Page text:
There are probably over a million foreigners here illegally at the moment. There’s a large number, so no one could ever remove those really.
David Wood, former director general of immigration enforcement, Home Office, speaking to MPs on the Home Affairs Select Committee on October 10.
Details on the numbers of unauthorised people living in the UK are thin on the ground. Over ten years ago, a Home Office report estimated the population present in the UK without authorisation as between 310,000 and 570,000 – with a “central” estimate of 430,000.
A later estimate by researchers from the London School of Economics in 2009, published by the Greater London Authority, had a higher range with a potential top estimate of 719,000 and a lower one of 373,000. Its central estimate was 533,000.
On the – rather dubious – basis of drawing a rough line between these numbers over time, and projecting it onwards and upwards, you could guess that we are now nearer a range with a high estimate of around a million. But these are the maximum figures, and the lower end of the range is equally possible.
These estimates have been criticised by experts and comparisons are difficult because they use different statistical techniques and varying definitions for which population they are measuring. As the Office for National Statistics conceded in a Freedom of Information response in 2015: “The methodology behind this work requires huge assumptions thus making the estimates largely uncertain.”
Statements such as Wood’s are inflammatory because of the perception that the people he is referring to are a dangerous, criminal element within society. There have long been calls to stop using the term “illegal immigrant” because of the way it dehumanises and conflates the breaking of immigration rules with criminality.
Who is ‘illegal’?
The complexity and increasing restrictions on entry and residence in the UK mean that people can become “illegal” rather easily, and in myriad different ways. This can even be unintentional, in the case of those people born to foreign nationals with irregular status. A 2012 report by the University of Oxford’s Centre on Migration, Policy and Society estimated that 120,000 irregular migrant children live in the UK.
It is misleading to conflate these kinds of situations with those in which foreign nationals have committed serious crimes and thereby become eligible to be removed from the country. A recent BBC Panorama expose on immigration detention showed how terrible the situation can get when we treat all those that fall foul of the immigration and asylum system like criminals.
Information about those deported from the UK is a bit more readily available, but not entirely straightforward. The Migration Observatory, which recently provided a useful summary of the latest data, claims that administrative removals, forced deportations, and voluntary return of immigrants have hovered around the 40,000 a year mark since 2010.
Within this figure, total forced deportations are falling while voluntary return is increasing, perhaps reflecting success for the “hostile environment” strategy begun by Theresa May when she was home secretary. Yet the strategy of making the country an unpleasant and difficult place to live for those deemed unwanted by the state arguably has negative impacts that outweigh the benefits. For example, research into the impacts of landlord checks – designed to target irregular migration – found it leads to increases in discrimination against all other foreign nationals and those from British black and minority ethnic groups by landlords.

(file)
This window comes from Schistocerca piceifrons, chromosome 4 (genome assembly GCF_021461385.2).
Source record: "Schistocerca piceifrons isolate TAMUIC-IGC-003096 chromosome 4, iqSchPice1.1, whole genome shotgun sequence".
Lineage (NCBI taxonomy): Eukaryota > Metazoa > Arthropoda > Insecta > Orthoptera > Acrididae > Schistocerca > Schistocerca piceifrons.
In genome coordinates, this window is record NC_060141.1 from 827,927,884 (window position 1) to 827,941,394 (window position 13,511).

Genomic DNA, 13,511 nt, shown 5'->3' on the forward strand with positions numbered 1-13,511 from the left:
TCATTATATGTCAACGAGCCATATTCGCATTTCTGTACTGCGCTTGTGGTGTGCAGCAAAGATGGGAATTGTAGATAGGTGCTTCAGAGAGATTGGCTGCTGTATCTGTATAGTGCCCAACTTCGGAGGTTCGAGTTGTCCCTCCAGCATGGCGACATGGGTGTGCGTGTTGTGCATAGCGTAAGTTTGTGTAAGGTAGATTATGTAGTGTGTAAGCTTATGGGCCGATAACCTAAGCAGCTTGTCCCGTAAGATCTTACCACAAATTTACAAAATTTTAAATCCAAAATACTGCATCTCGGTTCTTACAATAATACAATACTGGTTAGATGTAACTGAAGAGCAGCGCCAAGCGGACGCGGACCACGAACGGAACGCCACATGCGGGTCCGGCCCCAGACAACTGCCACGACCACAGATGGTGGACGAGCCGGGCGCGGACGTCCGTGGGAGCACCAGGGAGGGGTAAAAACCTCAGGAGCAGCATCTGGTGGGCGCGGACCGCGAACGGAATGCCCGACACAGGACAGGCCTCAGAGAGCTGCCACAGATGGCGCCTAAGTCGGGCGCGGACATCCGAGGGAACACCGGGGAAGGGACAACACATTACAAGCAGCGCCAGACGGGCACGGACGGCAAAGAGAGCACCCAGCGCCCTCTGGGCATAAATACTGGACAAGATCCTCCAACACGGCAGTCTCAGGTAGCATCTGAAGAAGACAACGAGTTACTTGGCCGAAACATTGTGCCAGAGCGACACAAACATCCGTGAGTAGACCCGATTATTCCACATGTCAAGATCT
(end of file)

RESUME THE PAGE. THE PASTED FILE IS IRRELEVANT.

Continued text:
Ultimately there is very little solid evidence on irregular immigration into the UK and so it would be impossible to verify Wood’s claim. The most authoritative research on different migrant populations is usually derived from ten-yearly census data. This can throw up surprising things, such as in 2001 when the census revealed there were a million fewer people living in the country than previously thought.
Nando Sigona, senior lecturer and deputy director of the Institute for Research into Superdiversity, University of Birmingham
It’s hard to see a solid base for David Wood’s claim. The author of this fact check is correct in pointing out the several ifs and buts that inform such estimates. Caution is particularly important in this area due to the highly politically charged climate that surrounds the debate on undocumented migration in the UK. Wood’s claim is particularly questionable for two substantial reasons. First, it was recently revealed that the UK had vastly overestimated the number of students overstaying visas – a group assumed to make up an important segment of the undocumented population in the UK.
Second, UK borders proved to be effective in limiting unauthorised entry at the peak of the refugee and migration crisis. The number of asylum applications increased only marginally in the UK while it was booming in many EU member states, so it is fair to assume that unauthorised entrants make up only a marginal segment of the UK’s undocumented population.
The Conversation is checking claims made by public figures and prominent commentators in public debates. Statements are checked by an academic with expertise in the area. A second academic expert then reviews an anonymous copy of the article. Please get in touch if you spot a claim you would like us to check by emailing us at firstname.lastname@example.org. Please include the statement you would like us to check, the date it was made, and a link if possible.